Letters

Letters 09-15-2014

Stop The Games On Campus

Four head coaches – two at U of M and two at MSU – get a total of $13 million of your taxpayer dollars each year. Their staffs get another $11 million...

The Truth About Fatbikes

While we appreciate the fatbike trail coverage, the quote from the article below is exactly what we demonstrated not to be true in most cases last season...

Man Has Environmental Responsibility

I tend to agree with Thomas Kachadurian (“Playing God,” Sept. 8) that we should not interfere with the power of nature by deciding what is “native” and what is not. Man usually does what is better for man (or so we believe), hence the survival and population growth of our species...

The Bush & Obama Facts

Don Turner’s letter to the editor on 8/25/14 stated that there has never been a more corrupt, dishonest, etc. set of politicians in the White House. He states no facts, but here are a few...

Ban Pesticides

I grew up downstate in a neighborhood without pesticides. I was always very healthy. Living here, I have become ill. So I did my research and found out a lot about these poison agents called pesticides (herbicides, fungicides, insecticides, chemical fertilizers, etc) that are being spread throughout this community, accumulating in our air, water and soil...

Respect for Presidents?

Recently we read the Letter to the Editor that encouraged us to stop characterizing President Obama as anything other than an upstanding, moral, inspiring “first Black President”. The author would have us think that the rancor in the press, media and public is misguided. And, believe it or not, this rancor is a “glaring exception to … unwritten patriotic rule” of historically supporting all previous presidents...


Home · Articles · News · Music · Find your inner drummer at Boyne
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Find your inner drummer at Boyne

Kristi Kates - July 12th, 2010
Find Your Inner Drummer at Boyne
By Kristi Kates
“Our workshop is designed to give people the chance to engage totally in the drum process,” artist and Ayurvedic practitioner Rolinda LeMay explains.
The workshop LeMay is speaking of, the Drum Your Art Out event, will be taking place at Boyne Mountain in Boyne Falls this month, offering ample opportunity for those interested - musician or non alike - to learn about, craft, and how to play hand drums. And according to independent artist LeMay and co-presenter David Gierke of the Toledo School of the Arts, drumming is about far more than simply crafting rhythms.

BODY MIND BEAT
“I think that drumming contributes to the overall body/mind/spirit picture,” LeMay says, “when you create the drum, you are engaging as an artist. When you engage in community drumming, in particular, you’re in a circle, and there’s an energy flow you can feel in that circle that has beneficial effects.”
LeMay’s more esoteric, poetic role at the Drum Your Art Out workshop project complements Gierke’s more technical skills.
“My role will be to discuss and describe symbology and to guide the art end of things,” she says, “you don’t want to just slap anything on your drum; you want it to reflect a deeper meaning to you as the drum owner/maker.”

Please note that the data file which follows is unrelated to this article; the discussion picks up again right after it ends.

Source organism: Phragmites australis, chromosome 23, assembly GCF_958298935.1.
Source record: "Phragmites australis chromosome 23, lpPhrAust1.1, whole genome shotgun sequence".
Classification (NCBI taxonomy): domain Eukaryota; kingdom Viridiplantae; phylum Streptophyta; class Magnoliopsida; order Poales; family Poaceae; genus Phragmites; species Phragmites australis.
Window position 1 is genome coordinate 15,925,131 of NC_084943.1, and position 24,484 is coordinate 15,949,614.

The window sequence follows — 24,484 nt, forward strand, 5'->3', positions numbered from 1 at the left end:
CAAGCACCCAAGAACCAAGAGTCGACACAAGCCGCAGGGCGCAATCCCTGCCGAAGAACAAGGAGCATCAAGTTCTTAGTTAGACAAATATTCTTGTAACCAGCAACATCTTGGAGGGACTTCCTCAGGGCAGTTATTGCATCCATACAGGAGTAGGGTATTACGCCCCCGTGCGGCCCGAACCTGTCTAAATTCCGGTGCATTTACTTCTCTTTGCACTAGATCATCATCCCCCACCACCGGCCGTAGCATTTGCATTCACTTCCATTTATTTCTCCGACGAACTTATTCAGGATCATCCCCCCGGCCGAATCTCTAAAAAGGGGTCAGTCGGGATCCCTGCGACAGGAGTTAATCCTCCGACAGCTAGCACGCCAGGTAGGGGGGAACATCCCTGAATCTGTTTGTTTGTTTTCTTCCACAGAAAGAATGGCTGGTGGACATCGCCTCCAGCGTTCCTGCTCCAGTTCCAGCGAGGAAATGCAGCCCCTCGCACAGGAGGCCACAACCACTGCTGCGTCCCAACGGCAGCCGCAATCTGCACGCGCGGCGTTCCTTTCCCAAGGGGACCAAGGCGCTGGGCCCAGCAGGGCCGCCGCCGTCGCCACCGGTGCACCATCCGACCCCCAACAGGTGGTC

Gierke, by contrast, will work with the hardwood frames, the drum skins, the soaking, stretching, and actual making of the drums themselves. It’s a careful process that avoids tedium by fully involving the participants and drawing them into LeMay and Gierke’s own respective zeals for the project.

TEAM DRUM
Gierke, a lifelong percussionist, spent years owning Toledo’s Dave’s Drum Depot before joining the Toledo School for the Arts as a percussion teacher; he also presents frequent drum workshops in Ohio.
“He is just so knowledgeable and engaging,” LeMay says, “his enthusiasm for his art is totally contagious, and he plays everything - if you can make a rhythm on it, he plays it!”
LeMay, who first collaborated with Gierke in that aforementioned school setting (she spent a year there as an Arts Integration Specialist), has been an artist as long as she can remember, as well.
“I have a studio in my home where I work frequently - pen and ink illustration, acrylic painting, and mixed media - and my work has been shown locally and in Michigan,” LeMay explains, “art is woven into almost everything I do.”
These focused approaches to their respective lives make Gierke and LeMay the perfect hosts for Drum Your Art Out; in addition to the roles mentioned earlier, LeMay will mastermind the actual drum decoration, and Gierke will lead the evening drum circles.

WORKSHOP RHYTHMS
Two versions of the workshop are being offered at Boyne through the Solace Spa, the most immersive being the two-day package, which includes crafting of your own frame drum, all of the Friday and Saturday workshops, and both drum circles.
A one-day version of the event is also being offered, where participants will receive a pre-made frame drum that they can decorate, and they will be able to sit in on one of the drum circle evenings.
Either selection is fine with LeMay; she just wants people to be part of this unique event.
“There’s a feeling of empowerment one gets from creating your own drum with your own hands; from the give and take of a drum circle to the Zen-like state of being so focused in drumming that you move into the ‘zone,’ a very meditative-like state that’s joyous and peaceful,” she says, “In a drum circle, you drum until you are the drumming.”

The Drum Your Art Out workshop weekend with Rolinda LeMay and David Gierke will take place July 16-17 at Boyne Mountain via Solace Spa; space is limited, so register today by calling the spa at 231-549-7946.

 
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